And while that is an infuriating experience for me, I was Clean and safe and had access to menstrual pads and tampons.

  3. Adrianna says:

    These products are so necessary, yet are expensive and then taxed as well. No one should have to sacrifice other necessities to be able to buy them.

  4. KarenG says:

    A friend who is a social worker told me about a client in poverty who, after making sure all of her children’s needs were met, scrimped and saved for 10 months to afford a diva cup. She figured a reusable thing was the solution (smart!) but the fact that she had to prioritize that over “luxuries” like new shoes for herself or any number of other things is awful.

    • SK2 says:

      So smart!
      I absolutely love my silicon menstrual cup for so many reasons.
      I wish they could be subsidised or free, they are a great solution

  5. Char says:

    Like I read somewhere, “if only men were as discussed by rape as they are by a period”.

  6. elimaeby says:

    I remember being extremely poor right out of college and having to eat nothing but a half packet of ramen a day because my periods were so heavy that my tampon consumption ate up my entire food budget for a week or so. I can’t imagine what women who are struggling financially and trying to feed their children go through. It’s one thing to starve myself for a few days, but to imagine having to choose between my children’s nutritional needs and my basic hygiene? This should never happen in a first-world country.

  7. ds says:

    I say this out loud, I’m not ashamed it happened to me, but it did feel like the lowest point in my life. I’ve always worked but was a freelancer. And not so long ago, there was one particular month when I was collecting all the fees people were owning me (freelancers know that’s sometimes the worst part of that position – you have to ask to be paid and paid on time constantly) and ended up being totally broke. I knew it was a short time thing and I didn’t want to tell anyone anything or borrow… so I got my period and realized I couldn’t afford to buy the pads. It was the lowest I ever felt in my life. I didn’t cry about it, I actually laughed it off. But knowing there are so many women facing this every day…. it’s so horrible. I support all the actions.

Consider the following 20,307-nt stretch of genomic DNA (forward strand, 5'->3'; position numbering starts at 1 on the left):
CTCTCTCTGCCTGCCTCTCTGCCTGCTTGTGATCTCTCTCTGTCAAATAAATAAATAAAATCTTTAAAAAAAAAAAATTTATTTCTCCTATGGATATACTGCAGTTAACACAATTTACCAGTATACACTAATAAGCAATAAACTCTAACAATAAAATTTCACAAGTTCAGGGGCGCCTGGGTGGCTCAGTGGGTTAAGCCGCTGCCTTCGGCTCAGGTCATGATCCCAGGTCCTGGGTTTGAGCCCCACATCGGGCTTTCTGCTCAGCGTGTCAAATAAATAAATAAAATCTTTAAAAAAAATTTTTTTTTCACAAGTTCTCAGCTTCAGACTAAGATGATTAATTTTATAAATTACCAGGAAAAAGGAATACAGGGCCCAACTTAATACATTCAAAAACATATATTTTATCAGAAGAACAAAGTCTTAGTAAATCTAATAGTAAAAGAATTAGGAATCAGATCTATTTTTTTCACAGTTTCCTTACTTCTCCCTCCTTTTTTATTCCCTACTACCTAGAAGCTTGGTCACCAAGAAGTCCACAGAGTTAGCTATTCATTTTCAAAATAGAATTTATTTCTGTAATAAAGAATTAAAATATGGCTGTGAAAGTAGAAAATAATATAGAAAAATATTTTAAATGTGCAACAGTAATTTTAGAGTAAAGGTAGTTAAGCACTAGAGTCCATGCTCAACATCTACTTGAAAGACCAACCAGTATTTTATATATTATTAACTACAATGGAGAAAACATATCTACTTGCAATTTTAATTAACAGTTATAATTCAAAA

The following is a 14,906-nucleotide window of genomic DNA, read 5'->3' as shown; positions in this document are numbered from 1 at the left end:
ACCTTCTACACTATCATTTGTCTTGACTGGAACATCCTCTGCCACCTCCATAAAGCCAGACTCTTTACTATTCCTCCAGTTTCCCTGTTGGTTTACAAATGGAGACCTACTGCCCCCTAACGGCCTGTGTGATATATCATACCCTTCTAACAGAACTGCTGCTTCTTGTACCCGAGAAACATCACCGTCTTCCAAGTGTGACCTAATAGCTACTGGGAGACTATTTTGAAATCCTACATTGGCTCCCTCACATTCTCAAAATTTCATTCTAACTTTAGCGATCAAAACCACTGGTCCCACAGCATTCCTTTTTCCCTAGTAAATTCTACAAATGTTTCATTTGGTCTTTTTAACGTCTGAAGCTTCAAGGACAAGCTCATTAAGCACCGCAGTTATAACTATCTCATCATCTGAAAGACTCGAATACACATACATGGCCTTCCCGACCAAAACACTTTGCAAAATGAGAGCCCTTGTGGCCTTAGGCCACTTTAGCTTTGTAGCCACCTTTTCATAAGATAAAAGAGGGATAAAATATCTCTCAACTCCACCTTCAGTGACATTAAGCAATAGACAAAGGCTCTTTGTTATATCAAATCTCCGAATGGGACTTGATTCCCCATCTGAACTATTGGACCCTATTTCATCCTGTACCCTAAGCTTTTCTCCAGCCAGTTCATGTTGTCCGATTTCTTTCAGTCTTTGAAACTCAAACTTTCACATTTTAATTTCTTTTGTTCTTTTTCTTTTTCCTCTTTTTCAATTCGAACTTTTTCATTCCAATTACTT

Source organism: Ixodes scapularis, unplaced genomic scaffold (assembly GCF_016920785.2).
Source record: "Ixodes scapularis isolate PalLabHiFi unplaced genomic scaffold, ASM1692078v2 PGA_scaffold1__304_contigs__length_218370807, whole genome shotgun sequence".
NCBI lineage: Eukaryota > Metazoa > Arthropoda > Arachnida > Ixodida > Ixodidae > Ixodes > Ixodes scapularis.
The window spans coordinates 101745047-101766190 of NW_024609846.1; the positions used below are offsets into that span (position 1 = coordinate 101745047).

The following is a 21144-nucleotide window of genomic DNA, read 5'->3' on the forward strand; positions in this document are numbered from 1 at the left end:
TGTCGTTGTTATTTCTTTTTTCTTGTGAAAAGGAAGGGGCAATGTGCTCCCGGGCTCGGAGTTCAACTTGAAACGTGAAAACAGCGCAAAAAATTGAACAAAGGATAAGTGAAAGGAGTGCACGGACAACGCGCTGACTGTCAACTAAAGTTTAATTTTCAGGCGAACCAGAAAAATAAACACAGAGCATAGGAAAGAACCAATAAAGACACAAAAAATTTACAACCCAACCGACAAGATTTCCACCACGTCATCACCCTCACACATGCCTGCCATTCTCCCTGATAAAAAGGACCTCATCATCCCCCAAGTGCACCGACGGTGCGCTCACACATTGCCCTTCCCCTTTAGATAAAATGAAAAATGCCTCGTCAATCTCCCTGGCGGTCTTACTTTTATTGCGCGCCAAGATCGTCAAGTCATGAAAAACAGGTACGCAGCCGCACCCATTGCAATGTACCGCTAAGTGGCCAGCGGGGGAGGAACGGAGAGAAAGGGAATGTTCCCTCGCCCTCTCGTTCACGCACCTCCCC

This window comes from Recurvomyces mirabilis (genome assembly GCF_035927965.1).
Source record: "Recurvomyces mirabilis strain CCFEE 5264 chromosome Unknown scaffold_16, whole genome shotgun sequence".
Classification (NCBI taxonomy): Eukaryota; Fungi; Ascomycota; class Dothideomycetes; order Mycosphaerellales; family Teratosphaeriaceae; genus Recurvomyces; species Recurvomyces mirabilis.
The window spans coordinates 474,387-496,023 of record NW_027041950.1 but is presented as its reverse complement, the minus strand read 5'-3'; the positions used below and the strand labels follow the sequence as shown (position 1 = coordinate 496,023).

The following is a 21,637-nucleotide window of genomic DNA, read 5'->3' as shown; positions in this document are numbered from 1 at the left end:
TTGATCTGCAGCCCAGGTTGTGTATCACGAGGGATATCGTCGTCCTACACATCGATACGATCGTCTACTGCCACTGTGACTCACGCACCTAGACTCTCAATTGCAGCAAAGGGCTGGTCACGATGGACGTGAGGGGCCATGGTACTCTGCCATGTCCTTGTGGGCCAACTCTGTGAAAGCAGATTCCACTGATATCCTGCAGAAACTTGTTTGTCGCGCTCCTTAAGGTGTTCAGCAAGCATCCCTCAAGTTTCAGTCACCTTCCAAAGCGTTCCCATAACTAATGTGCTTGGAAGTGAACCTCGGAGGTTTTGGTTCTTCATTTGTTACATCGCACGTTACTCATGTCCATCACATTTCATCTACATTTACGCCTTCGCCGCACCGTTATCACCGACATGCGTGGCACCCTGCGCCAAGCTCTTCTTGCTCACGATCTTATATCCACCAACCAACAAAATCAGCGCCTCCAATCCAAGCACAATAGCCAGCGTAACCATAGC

8. Starkiller says:

    I guess I’m in the minority, but I just…don’t see the need to openly discuss bodily functions. I mean…the entire population urinates and has bowel movements, which are also bodily functions, but we generally don’t feel the need to discuss those in public. A little discrétion is always appreciated.

    • Cay says:

      If you don’t think men talk about shitting and pissing, you’ve lived a very “discrete” life.

      • ME says:

        Men are vile and talk about literally every MALE body function. They are conditioned as young boys to be afraid of women during their periods.

    • Allie says:

      The problem with making those topics a taboo is that people will be ashamed to talk to their peers or even doctors when they have problems. Diseases are discovered late, which might even be fatal. You don’t have to talk about the density of your morning poo at breakfast but at some point you will be glad to be able to talk about it freely in case something might worry you.

    • Maples says:

      The thing is that there is less taboo or shame associated with peeing or pooping than with menstruation. Menstruation is considered by society to be beyond disgusting and gross, a flaw that women should be ashamed of and pretend like it doesn’t exist. Also the vagina is considered ‘dirty’ and therefore anything associated only with vaginas is ‘very dirty’. The people who believe and perpetuate this belief probably wouldn’t be born, however, without coming out a vagina and/or spending time in a uterus during gestation. When will women and everything associated with them stop being denigrated and reviled? When can natural, female biological processes be treated by society like any other natural, biological function? I can only hope in my lifetime.